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Bumper potato yield gives price stability hope in West Bengal (Courtesy: PTI)

Bumper potato yield gives price stability hope in West Bengal (Courtesy: PTI)

Retail prices of potatoes have risen marginally owing to a gap in demand and supply, given that farmers have been scrambling to stock up on the harvest, which has had a bumper production this year. This very bounty and the stockpiling is expected to keep potato prices stable over the next season.

Last year, consumers had to pay as high as Rs 50 (~USD 0.69) a kg for potatoes. This year, traders said, people would not face such a price shocker, due to the bumper production and well-planned stocking. According to the initial estimate, there will be 12,000,000 tonnes - 13,000,000 tonnes of potatoes, exceeding previous records.

The bounty has also led the Bengal government to offer a procurement price of Rs 6 (~USD 0.083) per kg so that hoarders can’t force farmers to go in for distress sale. The government was particularly alert given the new farm law allowed unlimited hoarding of farm produces.

The agriculture and agri-marketing department was quick to offer a procurement rate, when wholesale potato prices in rural Bengal slid below Rs 4 (~$0.055) a kg. It later stabilized at Rs 6.5 - 7 (~USD 0.089 - USD 0.096) a kg.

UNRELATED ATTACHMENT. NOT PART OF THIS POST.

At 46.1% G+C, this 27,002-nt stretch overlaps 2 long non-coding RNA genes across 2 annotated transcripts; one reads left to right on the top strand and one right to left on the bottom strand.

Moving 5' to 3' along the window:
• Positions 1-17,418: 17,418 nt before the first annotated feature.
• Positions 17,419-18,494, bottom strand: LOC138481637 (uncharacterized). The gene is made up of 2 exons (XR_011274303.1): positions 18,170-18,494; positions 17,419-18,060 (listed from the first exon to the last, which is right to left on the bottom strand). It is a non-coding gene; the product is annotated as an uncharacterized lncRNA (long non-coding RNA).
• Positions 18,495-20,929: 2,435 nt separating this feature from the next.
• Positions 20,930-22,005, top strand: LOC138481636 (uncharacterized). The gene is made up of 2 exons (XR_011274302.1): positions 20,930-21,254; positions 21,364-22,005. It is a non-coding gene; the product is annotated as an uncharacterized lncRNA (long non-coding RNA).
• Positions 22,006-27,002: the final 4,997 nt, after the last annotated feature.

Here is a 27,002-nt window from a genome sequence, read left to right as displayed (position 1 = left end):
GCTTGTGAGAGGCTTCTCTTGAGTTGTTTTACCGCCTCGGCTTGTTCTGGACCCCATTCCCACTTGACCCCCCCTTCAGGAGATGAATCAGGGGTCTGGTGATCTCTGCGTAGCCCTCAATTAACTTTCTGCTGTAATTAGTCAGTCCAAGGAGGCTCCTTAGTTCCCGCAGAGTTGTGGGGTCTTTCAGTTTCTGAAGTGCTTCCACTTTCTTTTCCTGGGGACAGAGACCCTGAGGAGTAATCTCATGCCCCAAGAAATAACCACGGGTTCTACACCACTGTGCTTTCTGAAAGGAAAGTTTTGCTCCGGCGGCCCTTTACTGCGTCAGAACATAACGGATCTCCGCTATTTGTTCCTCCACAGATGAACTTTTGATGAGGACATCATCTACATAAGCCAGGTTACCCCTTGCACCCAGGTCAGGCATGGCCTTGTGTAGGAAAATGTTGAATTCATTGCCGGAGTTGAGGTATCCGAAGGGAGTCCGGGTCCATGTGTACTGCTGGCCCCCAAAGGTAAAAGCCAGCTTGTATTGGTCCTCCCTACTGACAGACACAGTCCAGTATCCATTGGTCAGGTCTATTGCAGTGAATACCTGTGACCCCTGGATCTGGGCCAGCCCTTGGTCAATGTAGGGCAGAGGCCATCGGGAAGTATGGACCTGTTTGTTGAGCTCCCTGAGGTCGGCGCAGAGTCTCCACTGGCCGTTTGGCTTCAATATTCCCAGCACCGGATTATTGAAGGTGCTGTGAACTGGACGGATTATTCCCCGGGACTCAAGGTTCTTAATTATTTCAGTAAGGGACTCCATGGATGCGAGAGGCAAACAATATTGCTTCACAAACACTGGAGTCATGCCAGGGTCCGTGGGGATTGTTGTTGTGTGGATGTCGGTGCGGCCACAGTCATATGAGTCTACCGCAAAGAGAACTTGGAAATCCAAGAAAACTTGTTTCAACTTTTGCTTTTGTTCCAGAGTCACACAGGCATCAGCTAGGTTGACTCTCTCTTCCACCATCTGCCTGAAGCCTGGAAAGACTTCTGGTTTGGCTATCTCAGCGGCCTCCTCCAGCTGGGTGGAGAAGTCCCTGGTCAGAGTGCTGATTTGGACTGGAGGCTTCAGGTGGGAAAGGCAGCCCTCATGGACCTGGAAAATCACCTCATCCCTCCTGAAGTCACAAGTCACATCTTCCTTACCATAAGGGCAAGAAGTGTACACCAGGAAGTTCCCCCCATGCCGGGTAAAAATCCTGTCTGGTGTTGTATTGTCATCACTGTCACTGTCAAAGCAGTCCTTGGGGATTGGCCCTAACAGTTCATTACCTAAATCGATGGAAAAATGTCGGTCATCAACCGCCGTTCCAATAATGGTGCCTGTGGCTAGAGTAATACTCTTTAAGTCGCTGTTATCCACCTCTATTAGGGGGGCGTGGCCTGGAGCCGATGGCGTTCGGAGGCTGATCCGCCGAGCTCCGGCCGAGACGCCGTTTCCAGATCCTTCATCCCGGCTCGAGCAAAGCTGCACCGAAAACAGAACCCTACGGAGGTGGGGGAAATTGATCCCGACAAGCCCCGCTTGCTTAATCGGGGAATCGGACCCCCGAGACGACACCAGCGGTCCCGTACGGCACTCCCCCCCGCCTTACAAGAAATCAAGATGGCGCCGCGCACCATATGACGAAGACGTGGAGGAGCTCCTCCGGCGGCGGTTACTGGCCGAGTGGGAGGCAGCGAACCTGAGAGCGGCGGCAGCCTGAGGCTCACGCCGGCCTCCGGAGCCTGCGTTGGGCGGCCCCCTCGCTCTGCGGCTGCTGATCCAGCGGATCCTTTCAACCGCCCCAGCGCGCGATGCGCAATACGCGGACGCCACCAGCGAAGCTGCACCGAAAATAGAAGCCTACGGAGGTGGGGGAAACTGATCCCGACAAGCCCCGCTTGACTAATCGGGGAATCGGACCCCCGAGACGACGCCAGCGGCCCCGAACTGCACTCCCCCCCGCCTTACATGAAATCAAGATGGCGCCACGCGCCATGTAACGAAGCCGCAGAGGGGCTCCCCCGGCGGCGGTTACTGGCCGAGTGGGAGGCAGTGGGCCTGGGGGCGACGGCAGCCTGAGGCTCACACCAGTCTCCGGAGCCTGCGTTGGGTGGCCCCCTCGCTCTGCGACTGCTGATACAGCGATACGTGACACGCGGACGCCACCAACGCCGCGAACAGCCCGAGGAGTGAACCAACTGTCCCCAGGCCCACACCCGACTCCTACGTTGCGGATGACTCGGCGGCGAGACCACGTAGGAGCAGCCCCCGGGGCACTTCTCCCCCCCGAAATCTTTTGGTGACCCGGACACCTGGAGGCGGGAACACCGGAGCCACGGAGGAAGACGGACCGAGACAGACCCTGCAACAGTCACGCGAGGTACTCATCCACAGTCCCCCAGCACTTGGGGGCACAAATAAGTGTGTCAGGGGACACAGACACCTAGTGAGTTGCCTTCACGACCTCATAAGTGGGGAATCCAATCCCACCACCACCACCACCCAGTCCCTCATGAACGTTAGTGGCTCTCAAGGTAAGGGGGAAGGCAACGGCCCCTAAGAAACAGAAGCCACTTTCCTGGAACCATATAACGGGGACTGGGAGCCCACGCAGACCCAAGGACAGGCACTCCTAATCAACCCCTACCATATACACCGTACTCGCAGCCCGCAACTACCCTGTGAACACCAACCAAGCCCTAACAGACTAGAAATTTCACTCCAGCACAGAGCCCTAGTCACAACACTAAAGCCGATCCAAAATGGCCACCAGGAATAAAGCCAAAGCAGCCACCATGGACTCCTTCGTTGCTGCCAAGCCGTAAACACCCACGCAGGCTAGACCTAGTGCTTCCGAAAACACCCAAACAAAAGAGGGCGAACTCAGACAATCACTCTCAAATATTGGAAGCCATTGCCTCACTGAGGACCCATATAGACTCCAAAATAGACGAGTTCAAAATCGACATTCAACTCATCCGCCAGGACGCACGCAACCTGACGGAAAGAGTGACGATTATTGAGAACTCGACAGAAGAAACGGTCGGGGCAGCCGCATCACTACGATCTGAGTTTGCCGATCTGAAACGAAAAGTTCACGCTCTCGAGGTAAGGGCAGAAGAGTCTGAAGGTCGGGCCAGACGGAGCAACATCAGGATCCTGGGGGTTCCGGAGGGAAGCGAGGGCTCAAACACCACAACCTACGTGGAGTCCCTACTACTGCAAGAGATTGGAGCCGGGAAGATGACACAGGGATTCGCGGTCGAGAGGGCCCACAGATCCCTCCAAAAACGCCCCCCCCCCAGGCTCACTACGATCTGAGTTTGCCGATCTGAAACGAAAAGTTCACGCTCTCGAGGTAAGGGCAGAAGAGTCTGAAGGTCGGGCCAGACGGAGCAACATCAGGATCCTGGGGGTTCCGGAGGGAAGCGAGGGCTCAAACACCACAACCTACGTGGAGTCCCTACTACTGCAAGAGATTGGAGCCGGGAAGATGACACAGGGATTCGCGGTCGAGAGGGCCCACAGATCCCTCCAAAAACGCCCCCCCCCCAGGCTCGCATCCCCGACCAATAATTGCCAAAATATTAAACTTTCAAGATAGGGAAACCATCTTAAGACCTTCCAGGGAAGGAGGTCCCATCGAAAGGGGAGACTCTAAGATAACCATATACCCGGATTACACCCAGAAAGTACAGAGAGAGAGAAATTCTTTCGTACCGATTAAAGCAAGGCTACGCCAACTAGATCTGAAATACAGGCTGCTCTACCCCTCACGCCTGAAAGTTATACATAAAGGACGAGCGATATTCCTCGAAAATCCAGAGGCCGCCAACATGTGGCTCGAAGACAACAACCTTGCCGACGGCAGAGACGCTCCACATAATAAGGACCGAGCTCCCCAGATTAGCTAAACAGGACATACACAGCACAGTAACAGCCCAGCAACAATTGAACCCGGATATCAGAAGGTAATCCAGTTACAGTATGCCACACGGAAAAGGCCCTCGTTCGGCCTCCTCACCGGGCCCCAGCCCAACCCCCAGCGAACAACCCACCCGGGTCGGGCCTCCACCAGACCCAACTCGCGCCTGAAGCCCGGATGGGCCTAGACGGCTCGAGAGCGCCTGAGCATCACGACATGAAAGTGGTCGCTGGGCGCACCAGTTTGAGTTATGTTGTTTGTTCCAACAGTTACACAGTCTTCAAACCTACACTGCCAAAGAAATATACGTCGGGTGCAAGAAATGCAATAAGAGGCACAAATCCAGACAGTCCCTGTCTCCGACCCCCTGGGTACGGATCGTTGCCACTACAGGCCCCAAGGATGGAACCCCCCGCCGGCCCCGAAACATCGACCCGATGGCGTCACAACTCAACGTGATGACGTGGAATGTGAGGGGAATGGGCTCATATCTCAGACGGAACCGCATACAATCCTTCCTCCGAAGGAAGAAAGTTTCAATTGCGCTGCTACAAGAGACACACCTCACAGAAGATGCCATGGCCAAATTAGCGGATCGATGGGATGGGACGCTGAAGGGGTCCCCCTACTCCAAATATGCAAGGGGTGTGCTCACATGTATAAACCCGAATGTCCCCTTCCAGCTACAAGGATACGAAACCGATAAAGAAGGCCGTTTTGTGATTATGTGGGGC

Pradeep Mazumdar, agri-advisor to Bengal government:
"We were careful that farmers don’t suffer for bumper yield and traders cannot hoard and force farmers to sell potatoes at insignificant rates. The state’s timely intervention prevented potato prices from sliding beyond a point."
Kolkata retail markets saw a sudden slump in supply of the Jyoti variety, which sold for Rs 10 per kg till recently. The demand-supply gap pushed up the price to Rs 14 (~USD 0.19) a kg and hybrid varieties Super S1, Super 6 and Pokhraj replaced Jyoti. Hybrid potatoes are selling at Rs 8 - 10 (~USD 0.11 - USD 0.14) a kg.

Bhola Das, a potato trader at Lake Market:
"Jyoti supply has dropped due to stocking. But graded Super potatoes are selling well. Chandramukhi prices remain Rs 16 - 18 (~USD 0.22 - USD 0.25) a kg."
Gautam Sinha, a Posta wholesale potato trader:
"Cold storages are letting Jyoti to be kept at Rs 900/quintal and Super Rs 650 (~USD 8.94) a quintal."
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